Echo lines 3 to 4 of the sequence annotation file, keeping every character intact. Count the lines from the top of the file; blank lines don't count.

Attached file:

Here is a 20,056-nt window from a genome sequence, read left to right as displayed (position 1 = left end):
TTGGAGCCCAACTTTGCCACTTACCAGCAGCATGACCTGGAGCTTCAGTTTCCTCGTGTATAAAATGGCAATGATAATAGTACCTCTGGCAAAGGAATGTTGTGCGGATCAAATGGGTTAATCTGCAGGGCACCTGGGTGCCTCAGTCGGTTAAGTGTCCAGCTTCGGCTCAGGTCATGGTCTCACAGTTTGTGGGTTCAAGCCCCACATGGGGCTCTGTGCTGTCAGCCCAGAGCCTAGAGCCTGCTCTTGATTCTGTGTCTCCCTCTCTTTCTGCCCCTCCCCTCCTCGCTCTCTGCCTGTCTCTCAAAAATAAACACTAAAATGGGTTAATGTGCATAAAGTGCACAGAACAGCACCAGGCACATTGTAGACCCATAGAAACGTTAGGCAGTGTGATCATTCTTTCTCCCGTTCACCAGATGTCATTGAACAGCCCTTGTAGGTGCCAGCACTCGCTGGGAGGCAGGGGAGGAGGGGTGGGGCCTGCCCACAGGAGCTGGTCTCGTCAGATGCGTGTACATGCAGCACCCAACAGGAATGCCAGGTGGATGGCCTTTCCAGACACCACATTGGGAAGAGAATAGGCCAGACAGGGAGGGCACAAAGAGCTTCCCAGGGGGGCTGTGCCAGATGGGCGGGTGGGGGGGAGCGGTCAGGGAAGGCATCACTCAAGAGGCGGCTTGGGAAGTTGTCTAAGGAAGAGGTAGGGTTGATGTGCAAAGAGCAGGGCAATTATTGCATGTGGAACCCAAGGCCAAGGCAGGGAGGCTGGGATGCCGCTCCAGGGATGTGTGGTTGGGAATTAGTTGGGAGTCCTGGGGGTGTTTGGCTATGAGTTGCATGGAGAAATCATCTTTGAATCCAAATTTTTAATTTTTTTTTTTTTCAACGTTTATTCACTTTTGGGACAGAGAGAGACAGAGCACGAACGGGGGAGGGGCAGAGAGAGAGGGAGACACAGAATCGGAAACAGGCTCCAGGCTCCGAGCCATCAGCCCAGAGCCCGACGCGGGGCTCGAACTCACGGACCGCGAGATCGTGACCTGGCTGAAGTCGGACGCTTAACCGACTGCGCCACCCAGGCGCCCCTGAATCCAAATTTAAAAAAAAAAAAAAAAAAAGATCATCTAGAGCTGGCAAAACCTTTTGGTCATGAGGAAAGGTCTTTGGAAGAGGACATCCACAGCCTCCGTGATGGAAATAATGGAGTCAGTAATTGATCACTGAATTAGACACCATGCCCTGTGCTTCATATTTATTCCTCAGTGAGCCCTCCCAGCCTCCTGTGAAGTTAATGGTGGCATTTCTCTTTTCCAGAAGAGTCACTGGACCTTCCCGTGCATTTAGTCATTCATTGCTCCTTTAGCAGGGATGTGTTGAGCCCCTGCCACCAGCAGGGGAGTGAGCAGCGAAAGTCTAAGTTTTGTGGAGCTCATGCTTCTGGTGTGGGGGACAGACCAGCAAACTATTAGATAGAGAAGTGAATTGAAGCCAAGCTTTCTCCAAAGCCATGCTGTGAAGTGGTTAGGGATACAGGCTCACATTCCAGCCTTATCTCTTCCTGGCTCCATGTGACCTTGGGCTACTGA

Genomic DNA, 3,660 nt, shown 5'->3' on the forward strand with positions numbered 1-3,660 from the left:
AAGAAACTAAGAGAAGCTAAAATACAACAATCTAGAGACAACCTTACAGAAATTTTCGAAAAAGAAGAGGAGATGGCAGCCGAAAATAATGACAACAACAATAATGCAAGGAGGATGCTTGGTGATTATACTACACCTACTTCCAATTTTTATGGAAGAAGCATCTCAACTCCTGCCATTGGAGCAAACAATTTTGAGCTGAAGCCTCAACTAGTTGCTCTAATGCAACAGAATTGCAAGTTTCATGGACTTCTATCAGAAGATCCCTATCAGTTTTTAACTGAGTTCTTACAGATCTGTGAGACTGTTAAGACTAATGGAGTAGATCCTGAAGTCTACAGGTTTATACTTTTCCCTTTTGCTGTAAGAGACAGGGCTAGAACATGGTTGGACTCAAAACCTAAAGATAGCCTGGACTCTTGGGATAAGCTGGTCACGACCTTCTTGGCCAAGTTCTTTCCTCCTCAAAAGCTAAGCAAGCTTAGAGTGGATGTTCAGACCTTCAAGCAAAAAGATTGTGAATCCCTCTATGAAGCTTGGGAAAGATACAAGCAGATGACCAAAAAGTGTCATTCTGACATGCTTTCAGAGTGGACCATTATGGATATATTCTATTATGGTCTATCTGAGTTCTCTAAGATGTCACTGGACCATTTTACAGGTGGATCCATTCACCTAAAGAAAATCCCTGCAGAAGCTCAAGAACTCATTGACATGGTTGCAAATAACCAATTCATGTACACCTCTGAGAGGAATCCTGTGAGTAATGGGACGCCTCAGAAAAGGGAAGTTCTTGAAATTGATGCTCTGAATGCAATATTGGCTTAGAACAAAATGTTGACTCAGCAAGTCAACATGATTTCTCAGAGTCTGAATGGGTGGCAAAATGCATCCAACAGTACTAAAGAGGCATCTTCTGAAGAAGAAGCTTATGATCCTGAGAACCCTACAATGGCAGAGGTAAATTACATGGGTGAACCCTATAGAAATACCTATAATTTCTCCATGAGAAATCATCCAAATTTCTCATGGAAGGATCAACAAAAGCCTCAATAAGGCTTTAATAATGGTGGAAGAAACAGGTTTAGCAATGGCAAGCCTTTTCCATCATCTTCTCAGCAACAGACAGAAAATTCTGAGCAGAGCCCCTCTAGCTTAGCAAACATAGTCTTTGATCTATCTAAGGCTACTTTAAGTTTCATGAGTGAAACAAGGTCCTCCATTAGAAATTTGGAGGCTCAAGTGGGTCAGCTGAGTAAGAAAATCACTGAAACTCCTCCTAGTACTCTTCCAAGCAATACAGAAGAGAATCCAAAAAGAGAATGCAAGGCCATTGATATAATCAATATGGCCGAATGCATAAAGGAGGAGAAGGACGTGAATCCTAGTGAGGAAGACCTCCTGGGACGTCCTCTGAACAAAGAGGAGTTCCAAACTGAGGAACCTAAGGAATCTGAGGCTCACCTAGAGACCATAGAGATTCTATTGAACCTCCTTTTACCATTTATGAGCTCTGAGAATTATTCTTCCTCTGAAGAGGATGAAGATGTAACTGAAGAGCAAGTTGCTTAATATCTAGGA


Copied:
Genomic DNA, 3,660 nt, shown 5'->3' on the forward strand with positions numbered 1-3,660 from the left:
AAGAAACTAAGAGAAGCTAAAATACAACAATCTAGAGACAACCTTACAGAAATTTTCGAAAAAGAAGAGGAGATGGCAGCCGAAAATAATGACAACAACAATAATGCAAGGAGGATGCTTGGTGATTATACTACACCTACTTCCAATTTTTATGGAAGAAGCATCTCAACTCCTGCCATTGGAGCAAACAATTTTGAGCTGAAGCCTCAACTAGTTGCTCTAATGCAACAGAATTGCAAGTTTCATGGACTTCTATCAGAAGATCCCTATCAGTTTTTAACTGAGTTCTTACAGATCTGTGAGACTGTTAAGACTAATGGAGTAGATCCTGAAGTCTACAGGTTTATACTTTTCCCTTTTGCTGTAAGAGACAGGGCTAGAACATGGTTGGACTCAAAACCTAAAGATAGCCTGGACTCTTGGGATAAGCTGGTCACGACCTTCTTGGCCAAGTTCTTTCCTCCTCAAAAGCTAAGCAAGCTTAGAGTGGATGTTCAGACCTTCAAGCAAAAAGATTGTGAATCCCTCTATGAAGCTTGGGAAAGATACAAGCAGATGACCAAAAAGTGTCATTCTGACATGCTTTCAGAGTGGACCATTATGGATATATTCTATTATGGTCTATCTGAGTTCTCTAAGATGTCACTGGACCATTTTACAGGTGGATCCATTCACCTAAAGAAAATCCCTGCAGAAGCTCAAGAACTCATTGACATGGTTGCAAATAACCAATTCATGTACACCTCTGAGAGGAATCCTGTGAGTAATGGGACGCCTCAGAAAAGGGAAGTTCTTGAAATTGATGCTCTGAATGCAATATTGGCTTAGAACAAAATGTTGACTCAGCAAGTCAACATGATTTCTCAGAGTCTGAATGGGTGGCAAAATGCATCCAACAGTACTAAAGAGGCATCTTCTGAAGAAGAAGCTTATGATCCTGAGAACCCTACAATGGCAGAGGTAAATTACATGGGTGAACCCTATAGAAATACCTATAATTTCTCCATGAGAAATCATCCAAATTTCTCATGGAAGGATCAACAAAAGCCTCAATAAGGCTTTAATAATGGTGGAAGAAACAGGTTTAGCAATGGCAAGCCTTTTCCATCATCTTCTCAGCAACAGACAGAAAATTCTGAGCAGAGCCCCTCTAGCTTAGCAAACATAGTCTTTGATCTATCTAAGGCTACTTTAAGTTTCATGAGTGAAACAAGGTCCTCCATTAGAAATTTGGAGGCTCAAGTGGGTCAGCTGAGTAAGAAAATCACTGAAACTCCTCCTAGTACTCTTCCAAGCAATACAGAAGAGAATCCAAAAAGAGAATGCAAGGCCATTGATATAATCAATATGGCCGAATGCATAAAGGAGGAGAAGGACGTGAATCCTAGTGAGGAAGACCTCCTGGGACGTCCTCTGAACAAAGAGGAGTTCCAAACTGAGGAACCTAAGGAATCTGAGGCTCACCTAGAGACCATAGAGATTCTATTGAACCTCCTTTTACCATTTATGAGCTCTGAGAATTATTCTTCCTCTGAAGAGGATGAAGATGTAACTGAAGAGCAAGTTGCTTAATATCTAGGA